4 FAQs Regarding Energy-Efficient Windows

Old windows can cause your heating and cooling bills to skyrocket because the air easily slips through the windows or gaps around the windows. If your windows are old, and you want to replace them, consider investing in energy-efficient windows for their many benefits. Check out these five frequently asked questions regarding energy-efficient windows.

1. Why Are They Double-Paned?

The bet energy-efficient windows are double-paned, which is one reason they are more expensive than other windows. The reason they are double-paned is to prevent drafts inside the home. During the cold months, you keep the air inside your home warm, but the air outside is cold. If you have a single-paned glass, the cold and hot air touch the same piece of glass. Naturally, the cold air chills the glass. When the hot air touches it, it cools and falls, creating a draft, so you turn up the heat. The space between the panes is often filled special gasses that offer extra insulation.

2. What Are Low-E Coatings?

Energy-efficient windows also usually have low-E coatings, which block some invisible light waves like UV rays. This is beneficial in two ways. First, it prevents some heat from entering your home without affecting the amount of visible light spilling into your home. Second, because UV rays are blocked, you see less fading to your curtains, floors, furniture, etc. You can purchase low-E window sheets that cover your existing windows. These will help block UV rays, and they are much cheaper, but they won't help your windows in any other way nor boost the value of your home.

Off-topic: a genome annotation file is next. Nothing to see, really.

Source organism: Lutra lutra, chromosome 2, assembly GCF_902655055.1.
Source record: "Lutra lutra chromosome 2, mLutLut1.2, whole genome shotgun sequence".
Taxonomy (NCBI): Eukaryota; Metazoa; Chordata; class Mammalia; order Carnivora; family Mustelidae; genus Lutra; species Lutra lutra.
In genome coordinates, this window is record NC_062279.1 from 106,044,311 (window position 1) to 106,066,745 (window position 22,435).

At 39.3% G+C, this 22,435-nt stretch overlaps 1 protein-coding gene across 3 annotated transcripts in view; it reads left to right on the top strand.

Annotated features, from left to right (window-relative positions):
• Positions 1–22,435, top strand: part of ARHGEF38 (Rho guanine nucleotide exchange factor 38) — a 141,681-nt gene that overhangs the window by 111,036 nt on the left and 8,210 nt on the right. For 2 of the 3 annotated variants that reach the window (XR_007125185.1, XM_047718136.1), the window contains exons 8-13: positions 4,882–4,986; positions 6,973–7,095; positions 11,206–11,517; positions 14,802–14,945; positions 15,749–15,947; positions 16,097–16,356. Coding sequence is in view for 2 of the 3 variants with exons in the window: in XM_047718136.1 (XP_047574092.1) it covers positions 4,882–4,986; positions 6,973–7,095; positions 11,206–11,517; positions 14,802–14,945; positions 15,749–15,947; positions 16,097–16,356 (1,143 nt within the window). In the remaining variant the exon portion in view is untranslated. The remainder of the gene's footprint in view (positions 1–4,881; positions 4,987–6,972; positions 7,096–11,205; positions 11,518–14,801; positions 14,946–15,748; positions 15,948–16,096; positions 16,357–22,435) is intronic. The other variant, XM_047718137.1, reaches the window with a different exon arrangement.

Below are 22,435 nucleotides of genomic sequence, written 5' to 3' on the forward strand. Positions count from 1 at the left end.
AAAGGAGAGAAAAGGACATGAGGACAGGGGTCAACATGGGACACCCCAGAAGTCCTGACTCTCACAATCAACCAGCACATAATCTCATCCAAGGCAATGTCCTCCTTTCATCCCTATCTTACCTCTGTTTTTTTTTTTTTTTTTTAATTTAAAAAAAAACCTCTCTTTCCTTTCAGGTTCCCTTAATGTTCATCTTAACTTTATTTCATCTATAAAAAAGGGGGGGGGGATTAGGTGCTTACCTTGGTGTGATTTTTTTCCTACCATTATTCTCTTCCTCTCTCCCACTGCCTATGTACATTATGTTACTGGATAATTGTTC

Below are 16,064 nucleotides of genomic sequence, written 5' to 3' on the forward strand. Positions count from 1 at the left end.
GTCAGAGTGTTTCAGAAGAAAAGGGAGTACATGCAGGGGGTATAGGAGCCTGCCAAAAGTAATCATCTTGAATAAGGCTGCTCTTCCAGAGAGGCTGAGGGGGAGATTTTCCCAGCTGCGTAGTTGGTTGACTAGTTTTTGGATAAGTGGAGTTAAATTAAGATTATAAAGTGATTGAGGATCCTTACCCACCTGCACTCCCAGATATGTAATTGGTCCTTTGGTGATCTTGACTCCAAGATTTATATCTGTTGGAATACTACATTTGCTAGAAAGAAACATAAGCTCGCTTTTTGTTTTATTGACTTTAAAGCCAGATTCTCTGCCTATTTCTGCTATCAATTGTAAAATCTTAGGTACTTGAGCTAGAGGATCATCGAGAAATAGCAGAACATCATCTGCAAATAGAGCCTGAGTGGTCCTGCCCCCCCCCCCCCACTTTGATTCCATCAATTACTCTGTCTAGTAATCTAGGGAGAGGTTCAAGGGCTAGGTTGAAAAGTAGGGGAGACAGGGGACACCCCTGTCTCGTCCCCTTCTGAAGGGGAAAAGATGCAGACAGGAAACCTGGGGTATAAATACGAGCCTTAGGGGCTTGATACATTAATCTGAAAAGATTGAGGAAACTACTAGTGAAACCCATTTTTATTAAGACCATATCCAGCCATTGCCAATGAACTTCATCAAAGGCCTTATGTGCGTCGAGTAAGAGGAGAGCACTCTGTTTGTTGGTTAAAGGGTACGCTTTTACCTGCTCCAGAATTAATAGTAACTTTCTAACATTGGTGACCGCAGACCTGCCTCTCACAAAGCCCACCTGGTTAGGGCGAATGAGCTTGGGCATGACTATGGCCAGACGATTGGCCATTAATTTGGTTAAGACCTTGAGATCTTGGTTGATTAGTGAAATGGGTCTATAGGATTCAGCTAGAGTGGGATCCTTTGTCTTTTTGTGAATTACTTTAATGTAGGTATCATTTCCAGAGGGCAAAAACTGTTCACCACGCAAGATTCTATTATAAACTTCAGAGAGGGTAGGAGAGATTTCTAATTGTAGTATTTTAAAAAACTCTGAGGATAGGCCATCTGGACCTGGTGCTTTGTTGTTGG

3. What Is U-Factor?

When looking at building material, the insulation levels are usually measured by the R-value, but windows are measured by the U-factor. The U-factor you want depends on where you live. Usually, in hotter climates, you want a higher U-factor to keep the heat outside. If you have skylights, they usually need a higher U-factor because they are exposed to more sunlight.

4. Should All Windows Be Replaced?

Replacing windows is expensive, so you may be wondering if you can get the same benefit from replacing some windows in the rooms you use most frequently. Doing this, however, is simply a waste of money. For starters, you won't see great savings on heating and cooling because you still have bad windows creating drafts and letting in the sun. The other problem is that new energy-efficient windows boost the value of your home, but only if you replace them all. You'll even get about a 72.8 percent return on investment when you sell your home.

Energy-efficient windows can be a great investment in your home and save you money each month on your heating and cooling costs. There are cheaper options, such as low-E sheets, but total window replacement is your best choice to save money. If you would like more information regarding window replacement, contact a window installation contractor like A & L Home Improvement.


Share